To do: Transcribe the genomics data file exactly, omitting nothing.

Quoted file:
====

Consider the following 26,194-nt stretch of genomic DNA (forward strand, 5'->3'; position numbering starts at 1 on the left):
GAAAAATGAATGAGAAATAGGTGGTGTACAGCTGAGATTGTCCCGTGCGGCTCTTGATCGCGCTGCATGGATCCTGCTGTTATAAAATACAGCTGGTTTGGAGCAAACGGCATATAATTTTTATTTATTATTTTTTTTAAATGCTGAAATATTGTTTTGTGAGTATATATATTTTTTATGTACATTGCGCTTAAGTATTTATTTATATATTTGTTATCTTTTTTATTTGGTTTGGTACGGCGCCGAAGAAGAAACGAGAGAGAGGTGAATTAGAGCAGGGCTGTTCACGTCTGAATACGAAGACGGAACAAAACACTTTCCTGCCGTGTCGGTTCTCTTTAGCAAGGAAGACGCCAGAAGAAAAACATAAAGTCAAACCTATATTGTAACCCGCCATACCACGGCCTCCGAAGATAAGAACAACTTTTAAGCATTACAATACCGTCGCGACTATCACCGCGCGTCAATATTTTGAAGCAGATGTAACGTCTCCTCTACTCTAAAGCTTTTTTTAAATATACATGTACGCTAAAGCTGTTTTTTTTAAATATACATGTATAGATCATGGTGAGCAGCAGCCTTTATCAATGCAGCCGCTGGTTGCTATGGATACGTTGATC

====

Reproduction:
Consider the following 26,194-nt stretch of genomic DNA (forward strand, 5'->3'; position numbering starts at 1 on the left):
GAAAAATGAATGAGAAATAGGTGGTGTACAGCTGAGATTGTCCCGTGCGGCTCTTGATCGCGCTGCATGGATCCTGCTGTTATAAAATACAGCTGGTTTGGAGCAAACGGCATATAATTTTTATTTATTATTTTTTTTAAATGCTGAAATATTGTTTTGTGAGTATATATATTTTTTATGTACATTGCGCTTAAGTATTTATTTATATATTTGTTATCTTTTTTATTTGGTTTGGTACGGCGCCGAAGAAGAAACGAGAGAGAGGTGAATTAGAGCAGGGCTGTTCACGTCTGAATACGAAGACGGAACAAAACACTTTCCTGCCGTGTCGGTTCTCTTTAGCAAGGAAGACGCCAGAAGAAAAACATAAAGTCAAACCTATATTGTAACCCGCCATACCACGGCCTCCGAAGATAAGAACAACTTTTAAGCATTACAATACCGTCGCGACTATCACCGCGCGTCAATATTTTGAAGCAGATGTAACGTCTCCTCTACTCTAAAGCTTTTTTTAAATATACATGTACGCTAAAGCTGTTTTTTTTAAATATACATGTATAGATCATGGTGAGCAGCAGCCTTTATCAATGCAGCCGCTGGTTGCTATGGATACGTTGATC